B Line (Los Angeles Metro)

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B Line
LACMTA Circle B Line.svg
Ansaldobreda A650.jpg
Other name(s)Red Line (1988–2020)
Owner  Metro (LACMTA)
Termini Union Station
North Hollywood
Website Red Line
Type Rapid transit
System Los Angeles Metro Rail
Rolling stock Breda A650 (4 or 6 car consists)
Daily ridership133,413 (2019; avg. weekday, combined with D Line) [1]
OpenedJanuary 30, 1993; 27 years ago (1993-01-30)
Line length16.4 mi (26.4 km) [2]
Number of tracks2
CharacterFully underground (except yard)
Track gauge4 ft 8 12 in (1,435 mm)
( standard gauge)
Electrification750  V  DC third rail
Operating speed70 mph (110 km/h)
Route map

North Hollywood
G Line 
Universal City/Studio City
FlyAway Bus
Vermont/Santa Monica
D Line 
Westlake/​MacArthur Park
D Line 
7th St/Metro Center
  A Line  D Line  E Line  J Line 
Pershing Square
  D Line  J Line 
Civic Center/Grand Park
Angels Flight  D Line  J Line 
Union Station
Amtrak Metrolink (California) FlyAway Bus   D Line  J Line  L Line 
Division 20 OMSF
Handicapped/disabled access all stations are accessible

The B Line (formerly the Red Line) is a heavy rail subway line operating in Los Angeles, running between Downtown Los Angeles and North Hollywood. It is one of six lines on the Metro Rail system, operated by the Los Angeles County Metropolitan Transportation Authority.

The Metro B Line is one of the city's two fully-underground subway lines (along with the D Line). Although they separate in Koreatown, the two subway lines (B and D) share tracks through Downtown Los Angeles. As of 2019, the combined B and D lines averaged 133,413 boardings per weekday. [1]

The B Line was originally branded as the Hollywood branch of the Red Line (with the other branch being today's D Line). In 2006, the Purple Line was instituted as its own line, separate from the Red Line. In 2020, the Red Line was renamed to the B Line while retaining the color red in its circle icon.

Service description


North Hollywood is the northern terminus of the B Line in the San Fernando Valley.

The B Line is a 16.4-mile (26.4 km) line [2] that begins at Union Station and travels southwest through Downtown Los Angeles, passing the Civic Center, Pershing Square (near the Historic Core) and the Financial District. At 7th St/Metro Center, travelers can connect to the Metro A Line and Metro E Line. From here, the train travels between 7th Street and Wilshire Boulevard (and briefly Ingraham Street) west through Pico-Union and Westlake, arriving at Wilshire/Vermont in the city's Koreatown district. Up to this point, the track is shared with the Metro D Line: at Wilshire/Vermont, the two lines diverge.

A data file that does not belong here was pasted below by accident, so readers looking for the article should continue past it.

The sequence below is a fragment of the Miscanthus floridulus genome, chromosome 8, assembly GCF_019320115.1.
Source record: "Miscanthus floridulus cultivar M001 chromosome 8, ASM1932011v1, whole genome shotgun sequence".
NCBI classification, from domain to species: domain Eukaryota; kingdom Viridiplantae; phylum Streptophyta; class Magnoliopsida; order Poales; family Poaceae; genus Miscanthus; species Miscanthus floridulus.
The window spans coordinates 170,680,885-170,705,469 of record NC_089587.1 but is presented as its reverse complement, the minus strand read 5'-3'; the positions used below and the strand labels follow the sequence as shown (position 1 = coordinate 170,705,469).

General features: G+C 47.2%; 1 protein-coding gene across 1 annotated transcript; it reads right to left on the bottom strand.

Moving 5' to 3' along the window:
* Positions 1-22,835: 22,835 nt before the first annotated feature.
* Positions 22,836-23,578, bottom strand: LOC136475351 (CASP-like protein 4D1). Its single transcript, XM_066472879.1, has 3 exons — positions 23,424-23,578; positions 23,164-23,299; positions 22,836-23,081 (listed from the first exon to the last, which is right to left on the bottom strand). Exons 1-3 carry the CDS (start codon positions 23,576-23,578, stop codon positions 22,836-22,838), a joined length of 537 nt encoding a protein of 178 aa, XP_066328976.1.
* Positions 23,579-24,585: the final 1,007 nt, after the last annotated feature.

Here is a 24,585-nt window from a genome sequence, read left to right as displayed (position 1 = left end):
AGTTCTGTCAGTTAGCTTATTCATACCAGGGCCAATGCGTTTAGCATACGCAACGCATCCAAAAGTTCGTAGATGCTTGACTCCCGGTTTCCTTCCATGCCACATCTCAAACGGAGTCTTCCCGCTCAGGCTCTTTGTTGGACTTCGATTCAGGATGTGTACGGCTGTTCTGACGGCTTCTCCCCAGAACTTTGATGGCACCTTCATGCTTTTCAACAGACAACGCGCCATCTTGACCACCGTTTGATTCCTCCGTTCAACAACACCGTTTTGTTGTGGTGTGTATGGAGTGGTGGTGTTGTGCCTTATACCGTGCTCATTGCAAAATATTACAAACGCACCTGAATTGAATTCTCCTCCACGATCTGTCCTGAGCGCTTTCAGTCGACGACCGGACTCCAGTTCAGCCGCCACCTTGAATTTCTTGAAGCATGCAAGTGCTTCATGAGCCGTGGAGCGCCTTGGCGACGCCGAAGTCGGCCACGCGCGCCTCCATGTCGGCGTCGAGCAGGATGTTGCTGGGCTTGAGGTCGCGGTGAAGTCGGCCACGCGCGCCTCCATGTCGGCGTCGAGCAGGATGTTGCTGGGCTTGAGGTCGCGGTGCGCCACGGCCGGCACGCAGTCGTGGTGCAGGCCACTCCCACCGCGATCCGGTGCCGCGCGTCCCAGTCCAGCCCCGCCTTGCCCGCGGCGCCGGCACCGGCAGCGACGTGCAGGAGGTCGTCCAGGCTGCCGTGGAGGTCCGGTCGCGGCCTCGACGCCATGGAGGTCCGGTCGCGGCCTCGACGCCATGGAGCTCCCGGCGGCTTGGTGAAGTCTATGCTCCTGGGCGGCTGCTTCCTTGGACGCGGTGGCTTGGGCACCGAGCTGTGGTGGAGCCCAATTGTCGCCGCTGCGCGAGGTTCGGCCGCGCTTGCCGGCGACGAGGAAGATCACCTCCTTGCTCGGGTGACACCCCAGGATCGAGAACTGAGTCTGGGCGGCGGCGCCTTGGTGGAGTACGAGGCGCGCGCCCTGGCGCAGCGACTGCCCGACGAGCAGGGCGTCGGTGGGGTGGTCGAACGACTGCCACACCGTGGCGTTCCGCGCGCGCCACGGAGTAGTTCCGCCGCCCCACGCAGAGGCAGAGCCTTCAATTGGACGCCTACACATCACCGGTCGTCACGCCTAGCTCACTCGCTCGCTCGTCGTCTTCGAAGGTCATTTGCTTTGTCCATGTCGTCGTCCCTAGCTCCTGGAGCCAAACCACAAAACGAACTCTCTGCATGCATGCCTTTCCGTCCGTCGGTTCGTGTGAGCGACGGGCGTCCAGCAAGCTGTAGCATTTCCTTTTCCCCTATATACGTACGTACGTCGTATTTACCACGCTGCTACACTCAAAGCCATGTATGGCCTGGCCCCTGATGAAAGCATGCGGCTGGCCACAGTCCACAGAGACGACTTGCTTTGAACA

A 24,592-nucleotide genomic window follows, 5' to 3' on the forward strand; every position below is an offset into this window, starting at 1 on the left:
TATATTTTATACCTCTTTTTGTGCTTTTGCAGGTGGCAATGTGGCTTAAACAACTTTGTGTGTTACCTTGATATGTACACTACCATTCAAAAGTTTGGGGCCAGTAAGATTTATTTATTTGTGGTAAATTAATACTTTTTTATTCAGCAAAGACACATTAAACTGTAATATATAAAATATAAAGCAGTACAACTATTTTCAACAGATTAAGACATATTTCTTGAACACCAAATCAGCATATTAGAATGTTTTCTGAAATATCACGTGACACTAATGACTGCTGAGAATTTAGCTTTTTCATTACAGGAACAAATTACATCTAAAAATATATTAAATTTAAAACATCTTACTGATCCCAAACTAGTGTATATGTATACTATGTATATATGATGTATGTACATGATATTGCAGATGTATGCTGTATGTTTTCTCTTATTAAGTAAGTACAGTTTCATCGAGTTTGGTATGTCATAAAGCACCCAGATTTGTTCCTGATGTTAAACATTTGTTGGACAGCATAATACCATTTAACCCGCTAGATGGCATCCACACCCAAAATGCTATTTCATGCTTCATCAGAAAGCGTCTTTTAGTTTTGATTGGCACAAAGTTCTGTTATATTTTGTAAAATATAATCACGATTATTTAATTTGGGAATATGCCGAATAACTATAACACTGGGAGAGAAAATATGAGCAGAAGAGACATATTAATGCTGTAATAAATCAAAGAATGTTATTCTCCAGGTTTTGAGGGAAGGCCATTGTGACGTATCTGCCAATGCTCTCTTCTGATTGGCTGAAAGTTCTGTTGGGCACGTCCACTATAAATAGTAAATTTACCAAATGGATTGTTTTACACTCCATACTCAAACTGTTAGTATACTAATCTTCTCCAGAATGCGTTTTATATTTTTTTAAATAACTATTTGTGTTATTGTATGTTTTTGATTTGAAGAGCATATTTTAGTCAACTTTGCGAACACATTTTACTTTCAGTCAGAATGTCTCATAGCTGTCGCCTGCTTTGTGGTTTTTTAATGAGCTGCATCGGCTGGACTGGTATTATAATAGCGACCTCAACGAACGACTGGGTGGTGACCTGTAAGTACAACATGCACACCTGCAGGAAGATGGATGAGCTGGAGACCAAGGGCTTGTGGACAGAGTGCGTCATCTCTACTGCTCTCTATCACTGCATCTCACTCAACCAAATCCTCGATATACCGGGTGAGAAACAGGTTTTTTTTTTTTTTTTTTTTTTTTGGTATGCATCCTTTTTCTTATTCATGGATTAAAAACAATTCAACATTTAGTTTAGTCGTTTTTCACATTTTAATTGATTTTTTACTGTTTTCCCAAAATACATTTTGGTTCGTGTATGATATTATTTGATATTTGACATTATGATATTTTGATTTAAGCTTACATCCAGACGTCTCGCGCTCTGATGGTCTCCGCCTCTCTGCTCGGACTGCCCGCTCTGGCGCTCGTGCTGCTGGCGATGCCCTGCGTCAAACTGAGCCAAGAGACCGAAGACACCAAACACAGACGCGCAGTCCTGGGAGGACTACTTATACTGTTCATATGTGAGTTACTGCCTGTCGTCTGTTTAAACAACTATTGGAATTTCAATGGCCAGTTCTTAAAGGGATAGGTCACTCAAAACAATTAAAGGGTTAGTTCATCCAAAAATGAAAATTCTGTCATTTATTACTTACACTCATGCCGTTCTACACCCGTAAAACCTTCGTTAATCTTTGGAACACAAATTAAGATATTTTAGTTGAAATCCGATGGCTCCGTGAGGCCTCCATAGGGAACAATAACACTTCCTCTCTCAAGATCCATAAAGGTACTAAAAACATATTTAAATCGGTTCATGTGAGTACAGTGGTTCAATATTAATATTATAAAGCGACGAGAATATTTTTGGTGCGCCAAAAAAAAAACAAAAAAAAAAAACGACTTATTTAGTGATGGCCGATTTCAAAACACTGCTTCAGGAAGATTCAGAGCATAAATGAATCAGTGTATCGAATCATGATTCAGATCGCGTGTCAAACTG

From here, the B Line travels north along Vermont, and then west along Hollywood Boulevard, traveling through Koreatown and Hollywood. Finally, the line turns northwest and crosses into the San Fernando Valley, where it terminates in North Hollywood.

This route roughly follows a branch of the old Red Car system through the Cahuenga Pass, dismantled during The Great American Streetcar Scandal.

Hours of operation

Trains run between approximately 4:30 a.m. and 1:00 a.m. the following morning. [3] On Friday and Saturday evenings, trains are extended until 2:00 a.m. of the following morning. First and last train times are as follows:

To/From North Hollywood

  • First Train to Union Station: 4:32 a.m.
  • Last Train to Union Station: 1:02 a.m. (2:22 a.m. on Friday and Saturday evenings)
  • First Train to North Hollywood: 4:10 a.m.
  • Last Train to North Hollywood: 12:21 a.m. (2:21 a.m. on Friday and Saturday evenings)


Trains on the B Line operate every ten minutes during peak hours Monday through Friday. [4] They operate every twelve minutes during the daytime weekdays and all day on the weekends after approximately 10 a.m. (with a 15-minute headway early Saturday and Sunday mornings). Night service is every 20 minutes.


The current B Line is the product of a long-term plan to connect Downtown Los Angeles to central and western portions of the city with a heavy rail subway system. Originally planned in the 1980s to travel west down Wilshire Boulevard to Fairfax Avenue and then north to the San Fernando Valley, a methane explosion at a Ross Dress for Less clothing store near Fairfax in 1985, just as construction got underway, led to a legal prohibition on tunneling in a large part of Mid-Wilshire, though this prohibition was later rescinded in the early 2000s allowing for the expansion of the D Line. [5] Instead, after some political wrangling, a new route was chosen up Vermont Avenue to Hollywood Boulevard.